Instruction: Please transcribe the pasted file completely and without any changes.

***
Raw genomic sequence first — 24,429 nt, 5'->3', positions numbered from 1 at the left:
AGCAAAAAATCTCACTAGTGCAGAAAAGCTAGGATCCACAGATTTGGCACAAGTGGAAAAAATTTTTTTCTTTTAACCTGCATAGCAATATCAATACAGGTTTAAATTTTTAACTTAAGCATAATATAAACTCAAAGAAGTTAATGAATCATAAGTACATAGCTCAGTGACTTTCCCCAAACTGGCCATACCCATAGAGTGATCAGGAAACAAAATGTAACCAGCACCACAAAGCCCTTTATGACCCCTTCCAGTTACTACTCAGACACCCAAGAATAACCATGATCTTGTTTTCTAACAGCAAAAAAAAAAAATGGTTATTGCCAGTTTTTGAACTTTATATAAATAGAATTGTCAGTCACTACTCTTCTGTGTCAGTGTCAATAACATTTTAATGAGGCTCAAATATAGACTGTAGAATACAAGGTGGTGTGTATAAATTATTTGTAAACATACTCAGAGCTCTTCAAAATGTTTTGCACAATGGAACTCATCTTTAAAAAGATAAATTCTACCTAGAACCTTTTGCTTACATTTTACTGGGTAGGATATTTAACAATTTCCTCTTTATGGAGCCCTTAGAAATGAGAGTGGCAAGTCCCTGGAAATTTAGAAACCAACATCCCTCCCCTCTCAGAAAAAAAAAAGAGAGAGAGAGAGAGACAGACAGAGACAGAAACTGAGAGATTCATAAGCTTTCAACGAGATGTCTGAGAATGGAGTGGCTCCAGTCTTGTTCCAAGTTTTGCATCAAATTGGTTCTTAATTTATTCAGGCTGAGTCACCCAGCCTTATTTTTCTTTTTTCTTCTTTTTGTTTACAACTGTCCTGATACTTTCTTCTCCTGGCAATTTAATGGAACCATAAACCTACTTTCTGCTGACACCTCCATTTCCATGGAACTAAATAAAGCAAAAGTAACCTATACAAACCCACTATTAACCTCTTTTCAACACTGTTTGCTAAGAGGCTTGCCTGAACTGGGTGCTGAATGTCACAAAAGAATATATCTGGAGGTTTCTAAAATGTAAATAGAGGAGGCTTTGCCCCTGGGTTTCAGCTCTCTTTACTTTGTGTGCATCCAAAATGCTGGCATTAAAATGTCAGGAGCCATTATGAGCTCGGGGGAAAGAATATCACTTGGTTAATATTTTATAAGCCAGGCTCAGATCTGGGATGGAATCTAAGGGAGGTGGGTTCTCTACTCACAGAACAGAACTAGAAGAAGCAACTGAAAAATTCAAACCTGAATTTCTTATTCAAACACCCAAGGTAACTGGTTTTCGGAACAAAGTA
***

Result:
Raw genomic sequence first — 24,429 nt, 5'->3', positions numbered from 1 at the left:
AGCAAAAAATCTCACTAGTGCAGAAAAGCTAGGATCCACAGATTTGGCACAAGTGGAAAAAATTTTTTTCTTTTAACCTGCATAGCAATATCAATACAGGTTTAAATTTTTAACTTAAGCATAATATAAACTCAAAGAAGTTAATGAATCATAAGTACATAGCTCAGTGACTTTCCCCAAACTGGCCATACCCATAGAGTGATCAGGAAACAAAATGTAACCAGCACCACAAAGCCCTTTATGACCCCTTCCAGTTACTACTCAGACACCCAAGAATAACCATGATCTTGTTTTCTAACAGCAAAAAAAAAAAATGGTTATTGCCAGTTTTTGAACTTTATATAAATAGAATTGTCAGTCACTACTCTTCTGTGTCAGTGTCAATAACATTTTAATGAGGCTCAAATATAGACTGTAGAATACAAGGTGGTGTGTATAAATTATTTGTAAACATACTCAGAGCTCTTCAAAATGTTTTGCACAATGGAACTCATCTTTAAAAAGATAAATTCTACCTAGAACCTTTTGCTTACATTTTACTGGGTAGGATATTTAACAATTTCCTCTTTATGGAGCCCTTAGAAATGAGAGTGGCAAGTCCCTGGAAATTTAGAAACCAACATCCCTCCCCTCTCAGAAAAAAAAAAGAGAGAGAGAGAGAGACAGACAGAGACAGAAACTGAGAGATTCATAAGCTTTCAACGAGATGTCTGAGAATGGAGTGGCTCCAGTCTTGTTCCAAGTTTTGCATCAAATTGGTTCTTAATTTATTCAGGCTGAGTCACCCAGCCTTATTTTTCTTTTTTCTTCTTTTTGTTTACAACTGTCCTGATACTTTCTTCTCCTGGCAATTTAATGGAACCATAAACCTACTTTCTGCTGACACCTCCATTTCCATGGAACTAAATAAAGCAAAAGTAACCTATACAAACCCACTATTAACCTCTTTTCAACACTGTTTGCTAAGAGGCTTGCCTGAACTGGGTGCTGAATGTCACAAAAGAATATATCTGGAGGTTTCTAAAATGTAAATAGAGGAGGCTTTGCCCCTGGGTTTCAGCTCTCTTTACTTTGTGTGCATCCAAAATGCTGGCATTAAAATGTCAGGAGCCATTATGAGCTCGGGGGAAAGAATATCACTTGGTTAATATTTTATAAGCCAGGCTCAGATCTGGGATGGAATCTAAGGGAGGTGGGTTCTCTACTCACAGAACAGAACTAGAAGAAGCAACTGAAAAATTCAAACCTGAATTTCTTATTCAAACACCCAAGGTAACTGGTTTTCGGAACAAAGTA